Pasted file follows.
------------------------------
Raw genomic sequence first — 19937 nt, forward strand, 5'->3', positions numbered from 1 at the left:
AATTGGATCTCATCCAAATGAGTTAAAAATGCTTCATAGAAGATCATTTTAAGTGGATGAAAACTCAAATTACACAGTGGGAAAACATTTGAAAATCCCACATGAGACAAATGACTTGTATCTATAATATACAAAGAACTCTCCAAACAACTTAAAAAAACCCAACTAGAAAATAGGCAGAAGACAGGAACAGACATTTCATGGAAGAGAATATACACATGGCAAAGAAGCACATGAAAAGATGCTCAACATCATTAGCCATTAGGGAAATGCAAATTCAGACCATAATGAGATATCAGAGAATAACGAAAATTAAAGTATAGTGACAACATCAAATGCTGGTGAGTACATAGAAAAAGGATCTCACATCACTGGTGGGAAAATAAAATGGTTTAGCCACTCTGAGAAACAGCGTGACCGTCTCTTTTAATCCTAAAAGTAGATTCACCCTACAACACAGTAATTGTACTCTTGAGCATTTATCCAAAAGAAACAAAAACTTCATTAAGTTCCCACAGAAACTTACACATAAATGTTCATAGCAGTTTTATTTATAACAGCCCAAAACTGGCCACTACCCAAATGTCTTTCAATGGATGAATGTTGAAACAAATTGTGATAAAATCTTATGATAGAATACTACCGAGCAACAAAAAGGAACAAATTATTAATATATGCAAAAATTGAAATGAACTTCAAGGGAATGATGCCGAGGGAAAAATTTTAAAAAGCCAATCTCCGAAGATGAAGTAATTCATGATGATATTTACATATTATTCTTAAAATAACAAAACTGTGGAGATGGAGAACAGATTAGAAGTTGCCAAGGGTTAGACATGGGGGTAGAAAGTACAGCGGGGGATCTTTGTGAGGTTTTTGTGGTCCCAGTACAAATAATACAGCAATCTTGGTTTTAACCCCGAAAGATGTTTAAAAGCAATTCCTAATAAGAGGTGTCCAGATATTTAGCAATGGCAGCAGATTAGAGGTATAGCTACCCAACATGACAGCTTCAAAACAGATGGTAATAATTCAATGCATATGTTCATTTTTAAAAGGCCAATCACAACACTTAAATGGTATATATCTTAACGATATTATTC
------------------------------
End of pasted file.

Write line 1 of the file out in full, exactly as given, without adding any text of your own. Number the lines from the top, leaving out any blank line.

Raw genomic sequence first — 19937 nt, forward strand, 5'->3', positions numbered from 1 at the left: